Last Friday we filled our Thermoses with hot chocolate and headed out to Nocturnal Owl Survey Route # 67, along a logging access road west of Marathon. The route consists of 20 stops evenly spaced along 35 km of rough road. At each stop, we would spend five minutes listening for owls before and after we broadcast calls of Boreal and Great Gray Owls. We would then record the number, approximate distance, direction and duration of all owl species heard. This is a standardized protocol that enables researchers to monitor trends in owl populations across the country. This particular route has been monitored for about 10 years.
Martha, Nolan, Wayne and I met up in a clearing just north of the first stop. Conditions seemed ideal - only a slight breeze, a clear sky the temperature just above freezing. Wayne reported that he'd heard a Great Horned Owl minutes before and soon we heard the distinctive calls of both Boreal and Northern Saw-whet Owls. It was 9:10 pm; time to start the survey.
During our first eight stops we heard only a few nocturnal creatures. A male American Woodcock was displaying and calling overhead at Stop 3 and at several other stops we heard choruses of Spring Peepers and Wood Frogs, but no owls. It wasn't until 10:20 pm, at Stop 9, that we heard our first official owl of the night, a Northern Saw-whet, calling continually from the Jack Pine stand a few hundred metres to the NE. We would hear more owls - Great Horned, Northern Saw-whet and Boreal - at seven of the next ten stops. The tally for the night, including four owls heard outside of the listening intervals, was:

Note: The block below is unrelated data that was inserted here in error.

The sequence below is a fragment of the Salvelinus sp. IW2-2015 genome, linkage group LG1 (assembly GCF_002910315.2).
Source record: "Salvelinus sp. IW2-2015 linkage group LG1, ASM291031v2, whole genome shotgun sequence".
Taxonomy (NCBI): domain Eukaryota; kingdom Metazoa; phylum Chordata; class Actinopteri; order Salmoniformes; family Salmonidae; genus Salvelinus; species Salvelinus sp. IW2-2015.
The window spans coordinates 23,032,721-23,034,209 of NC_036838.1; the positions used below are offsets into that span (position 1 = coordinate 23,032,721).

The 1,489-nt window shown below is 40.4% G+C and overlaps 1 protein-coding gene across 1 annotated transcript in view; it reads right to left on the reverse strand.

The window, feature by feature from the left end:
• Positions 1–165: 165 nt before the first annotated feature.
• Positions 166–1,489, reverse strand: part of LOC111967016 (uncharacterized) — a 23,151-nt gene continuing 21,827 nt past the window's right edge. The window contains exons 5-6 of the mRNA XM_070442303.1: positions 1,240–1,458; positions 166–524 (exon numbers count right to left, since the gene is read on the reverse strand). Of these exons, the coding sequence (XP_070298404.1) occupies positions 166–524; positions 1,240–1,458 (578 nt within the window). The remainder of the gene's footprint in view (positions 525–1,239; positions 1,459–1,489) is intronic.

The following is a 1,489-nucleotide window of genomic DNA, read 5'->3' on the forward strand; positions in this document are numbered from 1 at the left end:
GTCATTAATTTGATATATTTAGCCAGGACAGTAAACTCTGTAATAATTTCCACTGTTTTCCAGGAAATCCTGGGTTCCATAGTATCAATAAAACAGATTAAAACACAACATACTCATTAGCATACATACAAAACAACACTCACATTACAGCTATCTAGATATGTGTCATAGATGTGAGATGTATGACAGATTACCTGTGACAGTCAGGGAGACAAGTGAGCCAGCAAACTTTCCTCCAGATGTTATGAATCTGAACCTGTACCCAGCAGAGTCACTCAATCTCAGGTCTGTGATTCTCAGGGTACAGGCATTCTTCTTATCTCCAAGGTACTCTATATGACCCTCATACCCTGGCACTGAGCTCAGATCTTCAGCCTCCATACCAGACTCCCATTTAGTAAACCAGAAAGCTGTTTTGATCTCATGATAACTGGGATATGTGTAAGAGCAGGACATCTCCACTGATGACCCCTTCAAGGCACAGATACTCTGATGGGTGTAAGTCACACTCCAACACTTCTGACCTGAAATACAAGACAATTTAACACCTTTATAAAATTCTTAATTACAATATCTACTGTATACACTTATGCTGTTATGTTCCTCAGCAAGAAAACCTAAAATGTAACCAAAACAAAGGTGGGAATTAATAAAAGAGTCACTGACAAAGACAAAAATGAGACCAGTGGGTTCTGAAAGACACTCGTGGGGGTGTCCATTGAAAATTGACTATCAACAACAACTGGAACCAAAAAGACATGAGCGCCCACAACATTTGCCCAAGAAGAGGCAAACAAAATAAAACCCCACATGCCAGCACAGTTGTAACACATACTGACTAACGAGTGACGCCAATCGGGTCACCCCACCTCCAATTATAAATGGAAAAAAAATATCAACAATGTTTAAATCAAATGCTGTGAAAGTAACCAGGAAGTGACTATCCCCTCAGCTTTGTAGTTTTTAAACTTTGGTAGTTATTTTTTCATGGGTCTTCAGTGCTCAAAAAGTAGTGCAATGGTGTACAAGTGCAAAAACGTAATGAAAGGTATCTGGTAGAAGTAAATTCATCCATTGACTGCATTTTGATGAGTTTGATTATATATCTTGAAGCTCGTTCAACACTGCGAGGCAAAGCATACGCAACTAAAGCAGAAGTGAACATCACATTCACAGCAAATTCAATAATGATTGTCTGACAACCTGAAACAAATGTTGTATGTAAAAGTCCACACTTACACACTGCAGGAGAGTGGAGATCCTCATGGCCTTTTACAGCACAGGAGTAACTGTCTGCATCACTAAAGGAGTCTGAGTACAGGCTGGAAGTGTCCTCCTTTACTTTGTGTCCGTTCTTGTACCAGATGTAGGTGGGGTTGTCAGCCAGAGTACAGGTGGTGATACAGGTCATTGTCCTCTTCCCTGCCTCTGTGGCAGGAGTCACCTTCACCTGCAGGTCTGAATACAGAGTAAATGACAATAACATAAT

Northern Saw-whet Owl: 5Of the nine owls we tallied during the actual monitoring & playback intervals, eight were detected during the first two "listening" minutes, before we broadcasted any recorded calls. In terms of relative abundance, our results closely match the totals from the 2009 monitoring season as reported in the annual newsletter (PDF):
Boreal Owl: 3
Great Horned Owl: 4
Unidentified (perhaps Long-eared): 1
2009 Survey totals for Northern Ontario
We had an excellent time and we all look forward to another late night of hot chocolate and owls in April of 2011.
Here are some results from the past week for other survey routes in NW Ontario:
- April 4: Gorham-Ware Twp (w. of Thunder Bay) - Northern Saw-whet: 5; Great Horned: 1; Barred: 2; Unidentified: 2.
- April 11: Hwy 627-Heron Bay - Barred: 1; Northern Saw-whet: 1.
- April 12: Hwy 11 near MacDiarmid - Northern Saw-whet: 1; Boreal: 6; Great Horned: 1.
* * * * * * * * * * *
Lappe resident Aarre Ertolahti generously shared the above photo of a Northern Saw-whet Owl. Aarre wrote:
When I was doing surveys for the Atlas of the Breeding Birds of Ontario a few years ago, I decided to check all the tree cavities around my place by tapping on the tree trunks and then checking for any activity. I found several species of nesting birds as well as a Flying Squirrel. The best find was a Saw-whet Owl occupying an old Flicker nest cavity. I saw a juvenile NSWO at the opening a couple of weeks later. Ever since then, every spring I have tapped on a few trees with large cavities made by Flickers or Pileated Woodpeckers, to see if I could find another nesting Saw-whet. Last week I found one, very close to our house, occupying a cavity that was used by Pileated Woodpeckers last summer.
Ontario Nocturnal Owl Survey (Bird Studies Canada).